Conflict is Not a Dirty Word

Conflict is Not a Dirty Word 150 150 Frumi Rachel Barr

The very word conflict creates the image of someone yelling and screaming or of the silent cold shoulder approach. The actual definition of conflict is to “come into collision or disagreement; be contradictory, at variance, or in opposition; to clash.” Very few people look forward to conflict and welcome it.

I’d like to offer another perspective. The very nature of organizations creates conflict by virtue of silos where managers are protective of their people and people compete for resources. If we never disagreed and went along with all suggestions – wouldn’t that create havoc in our businesses and our relationships? When should we “mine” for conflict and encourage people to speak their minds?

Imagine yourself sitting in a team meeting. We are discussing the “one thing” we should do to grow our business or reposition ourselves over the next twelve months. Someone throws out an idea and everybody winces. Now what? The idea can immediately be abandoned or a heated discussion with ideas building on ideas can ensue. Chances are that as the meeting comes to a close the conflict would result in a series of alternatives to consider. Isn’t this a better outcome?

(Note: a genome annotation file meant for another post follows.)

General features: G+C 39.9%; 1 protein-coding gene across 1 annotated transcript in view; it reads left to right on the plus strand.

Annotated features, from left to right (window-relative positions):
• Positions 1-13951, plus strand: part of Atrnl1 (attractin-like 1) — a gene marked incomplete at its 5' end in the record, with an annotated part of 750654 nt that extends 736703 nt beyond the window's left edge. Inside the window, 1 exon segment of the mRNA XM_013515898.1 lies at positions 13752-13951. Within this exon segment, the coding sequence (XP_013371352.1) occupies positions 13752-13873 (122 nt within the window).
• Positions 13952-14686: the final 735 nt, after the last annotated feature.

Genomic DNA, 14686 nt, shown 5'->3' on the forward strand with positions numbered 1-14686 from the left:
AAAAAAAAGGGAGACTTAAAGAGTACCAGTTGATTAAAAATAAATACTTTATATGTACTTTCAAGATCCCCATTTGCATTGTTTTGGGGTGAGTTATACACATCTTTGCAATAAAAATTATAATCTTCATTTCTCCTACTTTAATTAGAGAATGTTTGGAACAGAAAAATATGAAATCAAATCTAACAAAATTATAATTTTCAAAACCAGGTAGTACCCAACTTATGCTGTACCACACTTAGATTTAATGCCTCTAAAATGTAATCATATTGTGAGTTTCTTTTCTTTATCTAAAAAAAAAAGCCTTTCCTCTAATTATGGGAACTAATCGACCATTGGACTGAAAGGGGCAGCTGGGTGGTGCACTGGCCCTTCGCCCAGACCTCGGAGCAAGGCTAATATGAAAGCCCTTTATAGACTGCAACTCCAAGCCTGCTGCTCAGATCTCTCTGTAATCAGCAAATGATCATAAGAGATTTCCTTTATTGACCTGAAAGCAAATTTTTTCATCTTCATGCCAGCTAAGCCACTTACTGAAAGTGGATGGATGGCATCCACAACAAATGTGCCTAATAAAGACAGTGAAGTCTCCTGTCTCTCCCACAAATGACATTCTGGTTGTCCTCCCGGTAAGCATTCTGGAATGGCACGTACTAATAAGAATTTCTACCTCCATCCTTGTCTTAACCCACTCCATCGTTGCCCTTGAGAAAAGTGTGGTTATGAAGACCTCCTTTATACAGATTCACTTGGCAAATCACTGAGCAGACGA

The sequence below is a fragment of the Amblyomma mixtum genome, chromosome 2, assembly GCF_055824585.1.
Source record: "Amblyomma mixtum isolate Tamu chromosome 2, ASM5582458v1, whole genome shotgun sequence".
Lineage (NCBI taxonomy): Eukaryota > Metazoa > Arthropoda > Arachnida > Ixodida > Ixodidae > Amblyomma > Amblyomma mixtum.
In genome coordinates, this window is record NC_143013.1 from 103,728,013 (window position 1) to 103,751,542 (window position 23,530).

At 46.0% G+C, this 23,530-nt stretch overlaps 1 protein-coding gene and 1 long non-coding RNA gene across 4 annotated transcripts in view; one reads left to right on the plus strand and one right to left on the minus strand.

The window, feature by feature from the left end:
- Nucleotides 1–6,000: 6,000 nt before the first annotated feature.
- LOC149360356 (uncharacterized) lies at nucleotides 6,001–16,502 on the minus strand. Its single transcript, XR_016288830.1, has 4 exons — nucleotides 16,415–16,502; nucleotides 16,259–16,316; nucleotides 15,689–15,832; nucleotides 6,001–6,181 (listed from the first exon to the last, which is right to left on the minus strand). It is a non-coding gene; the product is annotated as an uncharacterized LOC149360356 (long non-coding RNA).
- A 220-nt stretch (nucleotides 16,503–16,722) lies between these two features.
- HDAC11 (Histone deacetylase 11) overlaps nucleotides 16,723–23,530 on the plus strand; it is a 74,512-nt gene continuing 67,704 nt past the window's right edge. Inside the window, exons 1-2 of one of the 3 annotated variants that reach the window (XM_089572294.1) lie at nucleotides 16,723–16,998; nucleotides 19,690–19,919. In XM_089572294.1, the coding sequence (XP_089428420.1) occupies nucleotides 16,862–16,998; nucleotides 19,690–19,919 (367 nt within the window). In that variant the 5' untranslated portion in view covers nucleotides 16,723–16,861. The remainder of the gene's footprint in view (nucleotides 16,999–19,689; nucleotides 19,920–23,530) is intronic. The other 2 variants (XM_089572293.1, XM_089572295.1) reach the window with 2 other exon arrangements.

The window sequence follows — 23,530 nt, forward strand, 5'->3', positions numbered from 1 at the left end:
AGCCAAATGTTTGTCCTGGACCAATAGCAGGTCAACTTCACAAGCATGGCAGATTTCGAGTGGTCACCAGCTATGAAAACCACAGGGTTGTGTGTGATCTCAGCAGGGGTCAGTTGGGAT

Conflict or “good conflict” as I choose to call it, is an opportunity to stretch to the next level. Whether in a business setting or in a personal relationship a disagreement can lead to a deeper understanding of one another, and even if it does involve some risk, it may be very worthwhile to speak the truth as you see it.

One way to make conflict more palatable is to set up some parameters before beginning. Let others know that the purpose for the difficult discussion is to get to the next level. Encourage everyone to speak respectfully to each other. Beginning with the phrase “the truth for me is” is very helpful in setting up the listening as it softens the approach so someone will in fact listen.

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